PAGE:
Opinion writer

* Rosalind Helderman and Manuel Roig-Franzia report that Trump buddy and man-about-town Roger Stone may be in some trouble:

A federal indictment filed Friday accusing a dozen Russian military intelligence officers of conspiring to hack Democrats during the 2016 campaign spotlights communications between Roger Stone, a longtime adviser to President Trump, and an online persona allegedly operated by the Russians.

Stone has previously acknowledged exchanging direct messages on Twitter in August and September 2016 with Guccifer 2.0, who claimed to be a Romanian hacker. Stone has said there is no proof the account was connected to the Russians.

But according to criminal charges filed Friday by special counsel Robert S. Mueller III, Guccifer 2.0 was actually operated by a group of Russian military intelligence officers based in Moscow. The Russians used Guccifer 2.0’s Twitter account to send multiple messages to “a person who was in regular contact with senior members” of Trump’s campaign, Mueller wrote in the indictment.

The messages quoted in court papers match exchanges that Stone had with the account, according to an image he posted on his personal website. A person familiar with the investigation also confirmed that the Trump campaign associate referred to in the indictment is Stone.

I for one can’t imagine that Roger Stone would have even considered doing anything unethical.

* Martha Mendoza and Larry Fenn report that helping the Trump administration take children away from their parents is a great way to make some tidy profits:

Detaining immigrant children has morphed into a surging industry in the U.S. that now reaps $1 billion annually — a tenfold increase over the past decade, an Associated Press analysis finds.

Health and Human Services grants for shelters, foster care and other child welfare services for detained unaccompanied and separated children soared from $74.5 million in 2007 to $958 million in 2017. The agency is also reviewing a new round of proposals amid a growing effort by the White House to keep immigrant children in government custody.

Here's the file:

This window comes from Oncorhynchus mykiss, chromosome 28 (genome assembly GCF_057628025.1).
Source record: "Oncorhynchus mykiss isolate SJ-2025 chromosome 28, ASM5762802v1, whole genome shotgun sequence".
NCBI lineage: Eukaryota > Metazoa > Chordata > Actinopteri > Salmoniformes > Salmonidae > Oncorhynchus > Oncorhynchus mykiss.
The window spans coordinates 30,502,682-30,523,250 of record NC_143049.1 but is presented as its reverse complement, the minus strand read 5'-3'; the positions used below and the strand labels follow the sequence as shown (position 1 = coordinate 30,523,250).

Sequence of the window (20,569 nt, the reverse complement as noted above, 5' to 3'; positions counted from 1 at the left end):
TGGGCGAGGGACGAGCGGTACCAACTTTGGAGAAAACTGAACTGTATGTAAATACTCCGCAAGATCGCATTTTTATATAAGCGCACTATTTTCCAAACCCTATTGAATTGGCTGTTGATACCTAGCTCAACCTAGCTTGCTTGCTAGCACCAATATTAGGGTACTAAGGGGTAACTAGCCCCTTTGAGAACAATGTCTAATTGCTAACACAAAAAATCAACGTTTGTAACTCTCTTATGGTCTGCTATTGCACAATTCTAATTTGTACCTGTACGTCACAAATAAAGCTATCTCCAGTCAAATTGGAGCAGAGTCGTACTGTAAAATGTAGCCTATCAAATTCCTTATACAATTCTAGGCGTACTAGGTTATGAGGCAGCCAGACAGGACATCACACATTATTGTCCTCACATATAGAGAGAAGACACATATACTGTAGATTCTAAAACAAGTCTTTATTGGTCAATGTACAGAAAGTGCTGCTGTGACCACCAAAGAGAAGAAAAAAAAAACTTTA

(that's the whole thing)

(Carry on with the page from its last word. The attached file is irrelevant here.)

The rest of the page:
Currently, more than 11,800 children, from a few months old to 17, are housed in nearly 90 facilities in 15 states — Arizona, California, Connecticut, Florida, Illinois, Kansas, Maryland, Michigan, New Jersey, New York, Oregon, Pennsylvania, Texas, Virginia and Washington.

They are being held while their parents await immigration proceedings or, if the children arrived unaccompanied, are reviewed for possible asylum themselves.

Hey, the business of America is business.

* Philip Bump gives us an informative timeline of the events in the Russia hacking scandal.

* Timothy O’Brien, who knows Trump’s business history better than anyone else on the planet, looks at the money pit that is Trump’s Scottish golf course.

* Adam Davidson has some good questions about where Trump got the $200 million he spent on buying and rehabbing it.

* Adele Stan explains how Trump’s rampage across Europe shows that he’s still following Steve Bannon’s vision.

* Amy Walter has an interesting look at what the freshman Democratic class of the next Congress will look like.

* With the confirmation fight over Brett Kavanaugh brewing, Eric Segall explains the absurd ways conservatives define “judicial activism” to exclude their own activists.

* Mike Spies has the story of the shadowy political consulting firm the NRA has paid $60 million to since 2014.

* Andy Slavitt explains how Brett Kavanaugh could help Trump kill the Affordable Care Act.

* Jamil Smith looks at the reopening of the Emmett Till case, and shows how it reminds us that we’ve long tolerated domestic terrorism if it had a white face.

* And Aaron Blake marvels at Trump’s denial of something he just said on tape than anyone can listen to.